Sebastian Mayer is the most experienced rower in this year's Boat Race, with two Olympic appearances and two World Championships silver medals.
But the 30-year-old German is shunning the spotlight in the run-up to what will be his second Boat Race.
Mayer had to be helped out of the boat exhausted in 2002
The Cambridge oarsman's only interview in the week prior to the race was with BBC TV, with the proviso that the interviewer only ask him to look forward to this year's race, and not back to his last appearance in 2002.
That year, over seven million people watched on television as Oxford, half a boat length down with five minutes of the race to go, rowed around their rivals on the outside of the final bend to win.
Only those watching carefully would have noticed the reason for Cambridge's late slump - one oar in the middle of the boat was moving out of sync with the others.
Its owner, Mayer, suffered an asthma attack in the final few minutes, a result of complete exhaustion, and ended the race slumped over in utter agony.
It was not just a 20-minute race that had been lost but the six months of intense training for this single event - and not just for Mayer but the other eight members of his crew.
Perhaps after this year's race is done he will speculate on the cause of his blow-out, but for now Mayer, who took last year off to concentrate on his biology degree, is concentrating on putting things right.
In the motor launches watching training, two former Boat Race competitors and coaches offered different opinions, and freely conceded the other could be correct.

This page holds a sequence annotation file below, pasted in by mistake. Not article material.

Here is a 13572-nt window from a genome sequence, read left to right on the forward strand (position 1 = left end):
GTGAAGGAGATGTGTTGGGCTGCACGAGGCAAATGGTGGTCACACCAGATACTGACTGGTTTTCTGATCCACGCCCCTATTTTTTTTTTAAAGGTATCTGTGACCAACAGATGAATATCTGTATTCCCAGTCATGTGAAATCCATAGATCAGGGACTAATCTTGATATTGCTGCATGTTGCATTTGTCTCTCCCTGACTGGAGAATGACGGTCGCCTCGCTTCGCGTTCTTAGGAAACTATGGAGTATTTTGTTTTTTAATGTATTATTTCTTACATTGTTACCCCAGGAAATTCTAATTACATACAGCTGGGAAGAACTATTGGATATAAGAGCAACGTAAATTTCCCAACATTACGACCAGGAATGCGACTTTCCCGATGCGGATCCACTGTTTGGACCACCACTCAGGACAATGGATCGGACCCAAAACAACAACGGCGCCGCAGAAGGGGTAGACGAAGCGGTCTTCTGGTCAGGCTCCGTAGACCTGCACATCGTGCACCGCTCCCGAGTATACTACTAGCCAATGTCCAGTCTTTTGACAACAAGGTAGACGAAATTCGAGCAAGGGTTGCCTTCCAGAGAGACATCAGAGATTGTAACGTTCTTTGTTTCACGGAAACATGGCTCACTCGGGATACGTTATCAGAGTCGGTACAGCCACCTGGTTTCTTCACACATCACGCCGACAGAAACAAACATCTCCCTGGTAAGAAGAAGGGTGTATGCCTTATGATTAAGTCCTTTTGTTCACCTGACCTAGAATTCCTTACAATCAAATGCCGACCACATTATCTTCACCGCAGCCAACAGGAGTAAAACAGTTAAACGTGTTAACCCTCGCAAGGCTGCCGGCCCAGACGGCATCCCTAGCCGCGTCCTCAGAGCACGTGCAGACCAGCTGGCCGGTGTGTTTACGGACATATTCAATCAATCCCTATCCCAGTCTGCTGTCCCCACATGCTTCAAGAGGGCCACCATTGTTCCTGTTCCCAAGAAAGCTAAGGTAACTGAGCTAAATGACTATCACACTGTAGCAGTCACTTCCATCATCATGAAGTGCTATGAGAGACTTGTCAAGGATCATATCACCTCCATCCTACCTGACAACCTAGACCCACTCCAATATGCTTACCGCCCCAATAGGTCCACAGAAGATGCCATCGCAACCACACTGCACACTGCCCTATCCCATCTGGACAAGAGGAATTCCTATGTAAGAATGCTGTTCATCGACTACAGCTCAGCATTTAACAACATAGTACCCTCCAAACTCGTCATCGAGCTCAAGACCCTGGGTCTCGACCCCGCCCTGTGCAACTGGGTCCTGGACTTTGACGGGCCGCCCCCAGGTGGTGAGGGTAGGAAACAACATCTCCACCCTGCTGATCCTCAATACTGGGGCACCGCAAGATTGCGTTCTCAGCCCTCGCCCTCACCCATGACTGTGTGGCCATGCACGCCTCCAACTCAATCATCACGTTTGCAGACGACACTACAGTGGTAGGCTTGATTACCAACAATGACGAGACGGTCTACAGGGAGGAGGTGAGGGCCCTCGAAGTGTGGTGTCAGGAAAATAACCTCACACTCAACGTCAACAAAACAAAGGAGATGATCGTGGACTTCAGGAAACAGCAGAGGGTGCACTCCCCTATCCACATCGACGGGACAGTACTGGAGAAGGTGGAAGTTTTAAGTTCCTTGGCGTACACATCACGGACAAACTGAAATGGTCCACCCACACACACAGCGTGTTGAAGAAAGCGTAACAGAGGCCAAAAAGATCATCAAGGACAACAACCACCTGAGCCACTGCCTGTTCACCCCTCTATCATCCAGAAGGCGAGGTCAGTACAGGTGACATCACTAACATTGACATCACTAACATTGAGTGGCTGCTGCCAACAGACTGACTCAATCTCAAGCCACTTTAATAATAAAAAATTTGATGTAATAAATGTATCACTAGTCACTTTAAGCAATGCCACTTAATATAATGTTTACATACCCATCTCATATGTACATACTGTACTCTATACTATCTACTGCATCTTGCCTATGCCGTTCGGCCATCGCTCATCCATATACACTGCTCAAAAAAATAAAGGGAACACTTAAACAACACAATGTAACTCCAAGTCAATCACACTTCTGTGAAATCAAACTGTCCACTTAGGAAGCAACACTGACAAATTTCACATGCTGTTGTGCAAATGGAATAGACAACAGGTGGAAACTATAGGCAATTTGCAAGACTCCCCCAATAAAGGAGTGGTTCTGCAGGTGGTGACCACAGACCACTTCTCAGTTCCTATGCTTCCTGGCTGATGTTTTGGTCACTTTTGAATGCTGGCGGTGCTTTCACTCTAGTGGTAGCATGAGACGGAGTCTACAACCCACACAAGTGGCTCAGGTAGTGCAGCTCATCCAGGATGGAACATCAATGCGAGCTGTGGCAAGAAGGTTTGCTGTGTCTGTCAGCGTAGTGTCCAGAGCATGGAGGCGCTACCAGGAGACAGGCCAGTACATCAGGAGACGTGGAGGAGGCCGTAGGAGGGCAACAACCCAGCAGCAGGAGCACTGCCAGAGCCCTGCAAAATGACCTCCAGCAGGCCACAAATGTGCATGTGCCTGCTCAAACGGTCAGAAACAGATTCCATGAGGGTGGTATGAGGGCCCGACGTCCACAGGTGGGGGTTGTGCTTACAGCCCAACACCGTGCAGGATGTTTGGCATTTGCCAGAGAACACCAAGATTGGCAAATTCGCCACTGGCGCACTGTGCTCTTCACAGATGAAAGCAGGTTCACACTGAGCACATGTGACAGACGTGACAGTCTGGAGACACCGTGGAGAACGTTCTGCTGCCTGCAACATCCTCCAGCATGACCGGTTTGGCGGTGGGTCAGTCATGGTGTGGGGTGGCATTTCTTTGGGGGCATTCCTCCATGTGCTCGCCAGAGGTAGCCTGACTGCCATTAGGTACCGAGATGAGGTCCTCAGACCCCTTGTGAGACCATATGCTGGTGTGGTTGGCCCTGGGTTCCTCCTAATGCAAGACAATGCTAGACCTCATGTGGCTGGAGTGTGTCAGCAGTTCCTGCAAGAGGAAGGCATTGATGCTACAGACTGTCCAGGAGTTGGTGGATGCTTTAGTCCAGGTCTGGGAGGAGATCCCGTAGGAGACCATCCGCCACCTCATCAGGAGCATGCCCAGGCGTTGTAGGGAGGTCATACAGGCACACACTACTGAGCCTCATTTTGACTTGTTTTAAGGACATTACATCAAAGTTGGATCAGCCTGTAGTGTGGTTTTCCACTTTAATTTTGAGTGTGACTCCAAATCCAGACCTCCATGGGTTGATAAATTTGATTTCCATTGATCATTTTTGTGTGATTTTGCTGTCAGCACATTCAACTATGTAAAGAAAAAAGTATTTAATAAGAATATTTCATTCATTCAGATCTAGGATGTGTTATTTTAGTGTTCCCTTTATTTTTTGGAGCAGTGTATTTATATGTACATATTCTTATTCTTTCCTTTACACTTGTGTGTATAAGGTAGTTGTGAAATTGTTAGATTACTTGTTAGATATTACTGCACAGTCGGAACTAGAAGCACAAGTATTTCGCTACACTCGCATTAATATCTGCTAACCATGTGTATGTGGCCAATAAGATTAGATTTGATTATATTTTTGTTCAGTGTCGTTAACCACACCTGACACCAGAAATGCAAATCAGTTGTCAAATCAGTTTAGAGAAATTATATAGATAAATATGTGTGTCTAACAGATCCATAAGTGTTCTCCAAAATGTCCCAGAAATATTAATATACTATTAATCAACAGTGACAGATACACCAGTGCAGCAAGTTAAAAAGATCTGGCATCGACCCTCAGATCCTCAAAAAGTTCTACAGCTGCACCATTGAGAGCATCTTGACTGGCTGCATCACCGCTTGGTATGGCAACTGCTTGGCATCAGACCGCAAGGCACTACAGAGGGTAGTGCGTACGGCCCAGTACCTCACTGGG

One suggested Mayer's attitude to training was not as serious as it should have been.
The other believed he may just have misjudged how hard he was working and put in too much too soon.
Rowing is filled with fitness tests and performance indicators, many of which are kept closely guarded secrets.
But at this season's British Indoor Championships, Mayer finished third among the current Cambridge crew. Try getting on an indoor rower and covering 2000m in six minutes.
He has also been a vital old head in the Light Blue squad, offering advice to those who were still at school when he was at the Atlanta Olympics.
THE 2004 BOAT RACE
Sunday 28 March
Live coverage on BBC One
"Sebastian Mayer is easily the best person I've ever rowed with," says Chris Le Neve Foster, the youngest oarsman in the Cambridge boat.
"He's vastly knowledgeable about how a boat should feel so I'm really lucky to be among guys like that."
In a sport that requires massive motivation, previous missed chances play a large part, especially for a Cambridge squad looking to come back after two of the closest losses in race history in the last two years.
"[Mayer] has got his own reason for coming back and doing this but for everyone in the crew there is a private story and I don't think Seb is unique," coach Robin Williams told BBC Sport.
"Before he came back we had a discussion. I wanted to make sure he was coming at it for the right reasons and he wanted to make sure I would be happy for him to do that.
"We discussed it, we were both happy and we haven't really looked back since."
All eyes, both light and dark blue, are firmly fixed on Sunday evening, when another neck-and-neck battle is predicted from Putney to Mortlake.
Perhaps if Cambridge, considered by some a slight underdog, manage to overcome two years of Oxford dominance, Mayer will be able to have the last word.
As he made his final preparations he said simply: "I will talk afterwards, hopefully when we win."